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Date:	Sat, 07 Apr 2007 18:38:51 -0600
From: (Eric W. Biederman)
To:	Oleg Nesterov <>
Cc:	Linus Torvalds <>,
	Robin Holt <>, Chris Snook <>,
	Ingo Molnar <>,
Subject: Re: init's children list is long and slows reaping children.

Oleg Nesterov <> writes:

> On 04/06, Oleg Nesterov wrote:
>> Perhaps,
>> --- t/kernel/exit.c~	2007-04-06 23:31:31.000000000 +0400
>> +++ t/kernel/exit.c	2007-04-06 23:31:57.000000000 +0400
>> @@ -275,10 +275,7 @@ static void reparent_to_init(void)
>>  	remove_parent(current);
>>  	current->parent = child_reaper(current);
>>  	current->real_parent = child_reaper(current);
>> -	add_parent(current);
>> -
>> -	/* Set the exit signal to SIGCHLD so we signal init on exit */
>> -	current->exit_signal = SIGCHLD;
>> +	current->exit_signal = -1;
>>  	if (!has_rt_policy(current) && (task_nice(current) < 0))
>>  		set_user_nice(current, 0);
>> is enough. init is still our parent (make ps happy), but it can't see us,
>> we are not on ->children list.
> OK, this doesn't work. A multi-threaded init may do execve(). 

Good catch.  daemonize must die! 

> So, we can re-parent a kernel thread to swapper. In that case it doesn't matter
> if we put task on ->children list or not.

Yes.  We can.

> User-visible change. Acceptable?

We would have user visible changes when we changed to ktrhead_create anyway,
and it's none of user space's business so certainly.

>> Off course, we also need to add preparent_to_init() to kthread() and
>> (say) stopmachine(). Or we can create kernel_thread_detached() and
>> modify callers to use it.
> It would be very nice to introduce CLONE_KERNEL_THREAD instead, then

If we are going to do something to copy_process and the like let's take
this one step farther.  Let's pass in the value of the task to copy.

Then we can add a wrapper around copy_process to build kernel_thread
something like:

struct task_struct *__kernel_thread(int (*fn)(void *), void * arg,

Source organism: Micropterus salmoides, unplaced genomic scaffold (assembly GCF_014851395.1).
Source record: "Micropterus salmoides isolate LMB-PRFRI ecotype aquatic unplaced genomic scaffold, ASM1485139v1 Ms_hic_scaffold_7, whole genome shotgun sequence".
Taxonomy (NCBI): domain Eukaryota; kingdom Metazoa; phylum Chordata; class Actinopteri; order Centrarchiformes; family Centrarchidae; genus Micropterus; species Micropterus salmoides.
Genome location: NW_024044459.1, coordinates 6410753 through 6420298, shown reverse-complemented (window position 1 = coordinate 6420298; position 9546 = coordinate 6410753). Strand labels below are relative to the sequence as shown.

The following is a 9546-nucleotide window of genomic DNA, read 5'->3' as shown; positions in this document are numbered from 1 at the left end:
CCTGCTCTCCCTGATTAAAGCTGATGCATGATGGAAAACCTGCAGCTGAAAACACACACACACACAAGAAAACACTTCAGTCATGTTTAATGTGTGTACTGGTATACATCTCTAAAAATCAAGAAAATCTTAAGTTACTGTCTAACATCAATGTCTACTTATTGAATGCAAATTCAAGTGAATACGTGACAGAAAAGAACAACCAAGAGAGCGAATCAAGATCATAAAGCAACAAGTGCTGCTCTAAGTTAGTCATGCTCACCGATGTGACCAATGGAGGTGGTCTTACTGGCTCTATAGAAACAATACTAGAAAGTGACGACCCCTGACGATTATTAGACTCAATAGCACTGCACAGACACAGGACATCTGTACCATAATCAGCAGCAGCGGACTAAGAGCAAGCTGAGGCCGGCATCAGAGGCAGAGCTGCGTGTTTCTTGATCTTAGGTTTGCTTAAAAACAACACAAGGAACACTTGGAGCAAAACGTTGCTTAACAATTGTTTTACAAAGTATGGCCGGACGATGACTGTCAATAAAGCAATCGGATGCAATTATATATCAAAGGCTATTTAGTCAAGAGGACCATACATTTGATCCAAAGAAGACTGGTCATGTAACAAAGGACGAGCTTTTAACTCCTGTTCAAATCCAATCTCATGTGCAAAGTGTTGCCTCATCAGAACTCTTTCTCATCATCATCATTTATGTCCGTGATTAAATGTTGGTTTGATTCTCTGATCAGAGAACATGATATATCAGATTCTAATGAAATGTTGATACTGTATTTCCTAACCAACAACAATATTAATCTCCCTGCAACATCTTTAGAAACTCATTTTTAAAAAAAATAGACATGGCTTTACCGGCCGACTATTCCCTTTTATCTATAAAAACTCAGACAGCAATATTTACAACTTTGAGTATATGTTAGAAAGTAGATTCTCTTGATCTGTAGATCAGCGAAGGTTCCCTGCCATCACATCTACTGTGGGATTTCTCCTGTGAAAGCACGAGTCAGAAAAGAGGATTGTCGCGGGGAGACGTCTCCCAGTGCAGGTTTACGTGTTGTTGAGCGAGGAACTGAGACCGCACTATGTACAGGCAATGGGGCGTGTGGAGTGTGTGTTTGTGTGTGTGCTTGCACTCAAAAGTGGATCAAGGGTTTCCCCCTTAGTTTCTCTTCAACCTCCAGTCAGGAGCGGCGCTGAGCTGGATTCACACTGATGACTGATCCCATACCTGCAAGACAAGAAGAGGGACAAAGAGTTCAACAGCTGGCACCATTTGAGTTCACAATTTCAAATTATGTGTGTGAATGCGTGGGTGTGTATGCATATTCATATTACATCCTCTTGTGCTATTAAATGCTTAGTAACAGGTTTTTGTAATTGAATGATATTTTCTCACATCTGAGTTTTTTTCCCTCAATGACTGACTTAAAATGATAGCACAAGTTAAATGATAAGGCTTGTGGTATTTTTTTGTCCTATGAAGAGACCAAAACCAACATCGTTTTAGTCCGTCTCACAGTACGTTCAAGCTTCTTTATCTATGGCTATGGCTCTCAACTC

unsigned long flags)
	struct task_struct *task;
	struct pt_regs regs, *reg;

        reg = kernel_thread_regs(&regs, fn, arg);
	task = copy_process(&init_task, flags, 0, reg, 0, NULL, NULL, NULL, 0);
	if (!IS_ERR(task))
		wake_up_new_task(task, flags);

	return task;

long kernel_thread(int (*fn)(void *), void * arg, unsigned long flags)
	struct task_struct *task;
	task = __kernel_thread(fn, arg, flags);
        if (IS_ERR(task))
        	return PTR_ERR(task);
	return task->pid;               

After that daemonize just becomes:

void daemonize(const char *name, ...)
	va_list args;

	va_start(args, name);
	vsnprintf(current->comm, sizeof(current->comm), name, args);

And kthread_create becomes:

struct task_struct *kthread_create(int (*threadfn)(void *data),
				   void *data,
				   const char namefmt[],
	struct kthread_create_info create;
	struct task_struct *task;

	create.threadfn = threadfn; = data;

	/* We want our own signal handler (we take no signals by default). */
        task = __kernel_thread(kthread, create, CLONE_FS | CLONE_FILES | SIGCHLD);
	if (!IS_ERR(task)) {
		va_list args;
		va_start(args, namefmt);
		vsnprintf(task->comm, sizeof(task->comm),  namefmt, args);
        return task;

If we are willing to go that far.  I think it is worth it to touch the
architecture specific code.  As that removes an unnecessary wait
queue, and ensures that kernel threads always start with a consistent
state.  So it is a performance, scalability and simplicity boost.

Otherwise we should just put the code in the callers of kernel_thread
like we do today.

I don't have the energy to rework all of th architecture or even a
noticeable fraction of them right now.  I have to much on my plate.
A non-architecture specific solution looks like a fairly simple
patch and I might get around to it one of these times..

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